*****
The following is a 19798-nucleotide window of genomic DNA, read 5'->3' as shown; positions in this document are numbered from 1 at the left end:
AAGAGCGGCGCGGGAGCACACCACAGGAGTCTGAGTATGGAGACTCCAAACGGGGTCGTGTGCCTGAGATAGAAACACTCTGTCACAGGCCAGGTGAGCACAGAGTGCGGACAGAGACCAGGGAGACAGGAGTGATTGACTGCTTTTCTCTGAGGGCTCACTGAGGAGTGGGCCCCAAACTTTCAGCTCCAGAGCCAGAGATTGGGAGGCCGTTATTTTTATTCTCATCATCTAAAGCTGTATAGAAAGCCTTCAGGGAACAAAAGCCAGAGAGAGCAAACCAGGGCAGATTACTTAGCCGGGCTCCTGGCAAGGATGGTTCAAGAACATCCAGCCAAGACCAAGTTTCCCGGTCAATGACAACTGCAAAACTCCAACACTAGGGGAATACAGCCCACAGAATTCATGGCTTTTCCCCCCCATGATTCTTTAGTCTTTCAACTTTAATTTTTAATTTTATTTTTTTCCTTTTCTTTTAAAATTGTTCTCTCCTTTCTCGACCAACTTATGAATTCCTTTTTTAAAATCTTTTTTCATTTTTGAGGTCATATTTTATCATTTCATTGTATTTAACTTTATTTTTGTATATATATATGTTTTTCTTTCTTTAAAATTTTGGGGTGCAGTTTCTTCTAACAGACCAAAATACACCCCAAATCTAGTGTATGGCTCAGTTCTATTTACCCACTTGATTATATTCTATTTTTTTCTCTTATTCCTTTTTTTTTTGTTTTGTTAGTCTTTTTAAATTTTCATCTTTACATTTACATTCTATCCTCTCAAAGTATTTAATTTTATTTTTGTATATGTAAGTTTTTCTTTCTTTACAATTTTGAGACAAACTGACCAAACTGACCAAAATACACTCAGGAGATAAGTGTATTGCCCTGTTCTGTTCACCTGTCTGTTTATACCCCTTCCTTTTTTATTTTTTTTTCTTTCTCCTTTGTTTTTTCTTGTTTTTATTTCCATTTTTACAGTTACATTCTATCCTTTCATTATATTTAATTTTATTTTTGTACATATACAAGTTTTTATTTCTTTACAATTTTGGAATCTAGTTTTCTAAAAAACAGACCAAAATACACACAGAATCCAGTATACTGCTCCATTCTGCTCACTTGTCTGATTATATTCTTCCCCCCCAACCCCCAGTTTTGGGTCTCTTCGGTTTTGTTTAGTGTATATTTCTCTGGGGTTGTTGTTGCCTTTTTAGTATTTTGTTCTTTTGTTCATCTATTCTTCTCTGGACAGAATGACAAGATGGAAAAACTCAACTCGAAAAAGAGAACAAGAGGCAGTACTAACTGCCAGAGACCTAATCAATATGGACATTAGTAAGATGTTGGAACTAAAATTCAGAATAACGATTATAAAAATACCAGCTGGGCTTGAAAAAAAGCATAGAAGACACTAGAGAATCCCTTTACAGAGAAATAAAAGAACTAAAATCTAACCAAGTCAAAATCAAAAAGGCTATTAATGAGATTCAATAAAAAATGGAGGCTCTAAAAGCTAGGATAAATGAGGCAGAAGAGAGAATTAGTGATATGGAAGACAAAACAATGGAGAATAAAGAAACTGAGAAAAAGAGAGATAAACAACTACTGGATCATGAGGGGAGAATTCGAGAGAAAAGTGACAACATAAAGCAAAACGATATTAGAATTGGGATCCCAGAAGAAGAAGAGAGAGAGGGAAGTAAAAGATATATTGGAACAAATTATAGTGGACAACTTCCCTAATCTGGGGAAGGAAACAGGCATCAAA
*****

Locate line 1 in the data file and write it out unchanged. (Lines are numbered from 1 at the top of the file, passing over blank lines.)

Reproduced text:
The following is a 19798-nucleotide window of genomic DNA, read 5'->3' as shown; positions in this document are numbered from 1 at the left end: